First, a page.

Viruses Vs. Superbugs: A Solution To The Antibiotics Crisis? by T. HäuslerViruses Vs. Superbugs: A Solution To The Antibiotics Crisis? by T. Häusler

Viruses Vs. Superbugs: A Solution To The Antibiotics Crisis?

byT. Häusler, Thomas Häusler

Paperback | January 1, 2006

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Each year thousands of people die from bacteria resistant to antibiotics. Alternative drugs are urgently needed. A surprising ray of hope from the past are viruses that kill bacteria, but not us. Award-winning science journalist Thomas Häusler investigates how these long-forgotten cures may help sick people today.
THOMAS HÄUSLER is Chief Science Editor of the Swiss news magazine, Facts. He has won several awards for his journalistic work, including one for an article about phage therapy in the world-renowned German weekly Die Zeit.
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Title:Viruses Vs. Superbugs: A Solution To The Antibiotics Crisis?Format:PaperbackDimensions:298 pages, 9.02 × 5.98 × 0.85 inPublished:January 1, 2006Publisher:Palgrave MacmillanLanguage:English

The following ISBNs are associated with this title:

ISBN - 10:0230551939

ISBN - 13:9780230551930

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Reviews

Table of Contents

Preface Foreword At the Limits of Medicine Invincible Microbes The Pioneer Era The Renaissance A Parallel Universe Keepers of the Grail in Peril Resurrection What's the Future? Appendix Notes and References Index

Editorial Reviews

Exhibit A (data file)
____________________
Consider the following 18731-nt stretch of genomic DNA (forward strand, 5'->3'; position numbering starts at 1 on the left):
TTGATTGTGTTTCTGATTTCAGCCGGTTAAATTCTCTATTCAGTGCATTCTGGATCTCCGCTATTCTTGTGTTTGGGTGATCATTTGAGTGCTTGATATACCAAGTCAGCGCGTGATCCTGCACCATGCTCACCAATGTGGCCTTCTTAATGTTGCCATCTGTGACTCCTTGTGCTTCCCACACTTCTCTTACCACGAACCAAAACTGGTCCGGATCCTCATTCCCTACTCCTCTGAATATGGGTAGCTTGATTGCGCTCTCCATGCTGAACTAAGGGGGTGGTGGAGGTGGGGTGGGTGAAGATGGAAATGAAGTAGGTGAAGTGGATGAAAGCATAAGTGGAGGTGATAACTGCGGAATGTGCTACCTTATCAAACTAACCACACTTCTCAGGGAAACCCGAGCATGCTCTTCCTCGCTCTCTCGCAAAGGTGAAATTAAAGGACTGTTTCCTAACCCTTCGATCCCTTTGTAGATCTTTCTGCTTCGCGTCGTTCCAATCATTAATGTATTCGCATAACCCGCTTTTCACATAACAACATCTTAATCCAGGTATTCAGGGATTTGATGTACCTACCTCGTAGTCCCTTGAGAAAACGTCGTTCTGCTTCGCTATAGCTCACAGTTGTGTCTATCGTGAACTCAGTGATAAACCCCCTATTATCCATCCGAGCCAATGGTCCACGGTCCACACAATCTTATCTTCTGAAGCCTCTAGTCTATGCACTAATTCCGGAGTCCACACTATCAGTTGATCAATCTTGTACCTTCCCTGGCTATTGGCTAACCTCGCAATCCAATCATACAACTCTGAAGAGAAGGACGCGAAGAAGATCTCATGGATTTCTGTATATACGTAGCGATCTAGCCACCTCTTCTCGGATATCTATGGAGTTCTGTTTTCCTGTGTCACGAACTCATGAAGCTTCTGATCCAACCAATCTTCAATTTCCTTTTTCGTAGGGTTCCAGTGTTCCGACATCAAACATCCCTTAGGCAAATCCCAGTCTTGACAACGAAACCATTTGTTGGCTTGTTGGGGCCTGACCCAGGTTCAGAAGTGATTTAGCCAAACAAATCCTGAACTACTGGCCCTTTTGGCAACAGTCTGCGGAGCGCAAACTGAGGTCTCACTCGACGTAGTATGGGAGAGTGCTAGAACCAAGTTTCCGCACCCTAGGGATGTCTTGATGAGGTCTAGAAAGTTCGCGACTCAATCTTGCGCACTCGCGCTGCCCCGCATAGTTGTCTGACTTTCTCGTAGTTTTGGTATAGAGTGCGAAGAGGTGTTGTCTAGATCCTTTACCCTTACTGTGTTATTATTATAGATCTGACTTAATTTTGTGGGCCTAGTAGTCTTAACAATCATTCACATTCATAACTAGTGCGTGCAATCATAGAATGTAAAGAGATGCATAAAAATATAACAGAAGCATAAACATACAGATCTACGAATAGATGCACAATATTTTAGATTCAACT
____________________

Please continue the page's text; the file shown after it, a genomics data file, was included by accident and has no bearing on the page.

'An exceptionally thorough book, extraordinarily well written and scientifically authoritative, a book about an explosive subject, that could not have been done better.' - Spektrum der Wissenschaften, the German Scientific American'Thomas Häusler paints a vivid and engaging picture of the larger-than-life characters who committed themselves to the development of phage therapy. The science is there - in easily understandable language - but so are Stalin's purges and the Second World War. Horror stories about pus-discharging wounds bring the reader down to earth regularly as well. Bacteriophage therapy has not yet taken off - but promise is there. This authoritative book explains why.' - Professor T. Hugh Pennington, President of the British Society for General Microbiology'This book is scientific journalism at its best....His thoughtful interviews and strong, ongoing scholarship bring to life the work of Felix d'Herelle and his scientific descendents in tantalizing and accessible fashion and give strong reason to believe that phages can, indeed, be a powerful aid in dealing with the pressing antibiotic crisis.' - Professor Elizabeth Kutter, Evergreen State College, Olympia, USA'The reader will put down this page-turner inspired, hopeful, and utterly convinced of phage therapy's imminence and inevitability. An indispensable primer for everyone concerned with the onset of the post-antibiotic age.' - Asher Wilf, CEO, Phage-Biotech'This book is scientific journalism at its best. Häusler shares with us the fascinating fruits of a remarkable year-long odyssey in time and space, during which he explored the depths of archives old and new from the Pasteur Institute to NIH to Los Angeles hospitals to Tbilisi to German companies, digging out long-lost records of far more work (and success) with phage therapy than anyone knew existed. His thoughtful interviews and strong, ongoing scholarship bring to life the work of Felix d'Herelle and his scientific descendents in tantalizing and accessible fashion and give strong reason to believe that phages can, indeed, be a powerful aid in dealing with the pressing antibiotic crisis.' - Professor Elizabeth Kutter, Evergreen State College, Olympia, USA'Thomas Häusler paints a vivid and engaging picture of the larger-than-life characters who committed themselves to the development of phage therapy. The science is there - in easily understandable language - but so are Stalin's purges and the Second World War. Horror stories about pus-discharging wounds bring the reader down to earth regularly as well. Bacteriophage therapy has not yet taken off - but promise is there. This authoritative book explains why.' - Professor T. Hugh Pennington, president of the British Society for General Microbiology'This book, documented with rare photographs and abundant references, is scientific journalism at its best and a fascinating contribution to the history of medicine. Phages are now produced by a number of companies and appear, provided that they are used by responsible and knowledgeable practitioners, to be a promising alternative to antibiotics.' - Professor Hans-Wolfgang Ackermann, Laval University, Canada'The reader will put down this page-turner inspired, hopeful, and utterly convinced of phage therapy's imminence and inevitability. An indispensable primer for everyone concerned with the onset of the post-antibiotic age.' - Asher Wilf, CEO, Phage-Biotech'An exceptionally thorough book, extraordinarily well written and scientifically authoritative. A book about an explosive subject, that could not have been done better.' - Spektrum der Wissenschaften, the German Scientific American'Thomas Häusler's gripping book traces the story of the rise, the fall and the possible renaissance of bacteriophages as drugs.' - Basler Zeitung'The Swiss science journalist Thomas Häusler has written an extremely compelling popular science book.' - Laborjournal'Häusler tells a forgotten chapter of the history of medicine that ends in the present with a surprising comeback. Riveting.' - Schweizerische Ärztezeitung'Unusually well-researched, outstandingly well-written. This book deserves to be on the shelf of every private and public library.' - Epoch Times'FOUR STARS: A good book - excellent use of the stories of real people involved in the fight against bacteria.' - www.popularscience.co.uk'A salient and thought provoking take on society's attitudes toward disease and medicine.' - www.scienceagogo.com'All the ingredients of a John Le Carré spy novel: fascinating.' - EMBO Reports'A thoroughly scholarly account, in a highly entertaining narrative form. A compelling read, populated with fascinating characters.' - Micro Today'A page turner, full of human drama and the race for discovery.' - Idaho Statesman'Valuable reading, both for specialists and for interested general readers.' - JAMA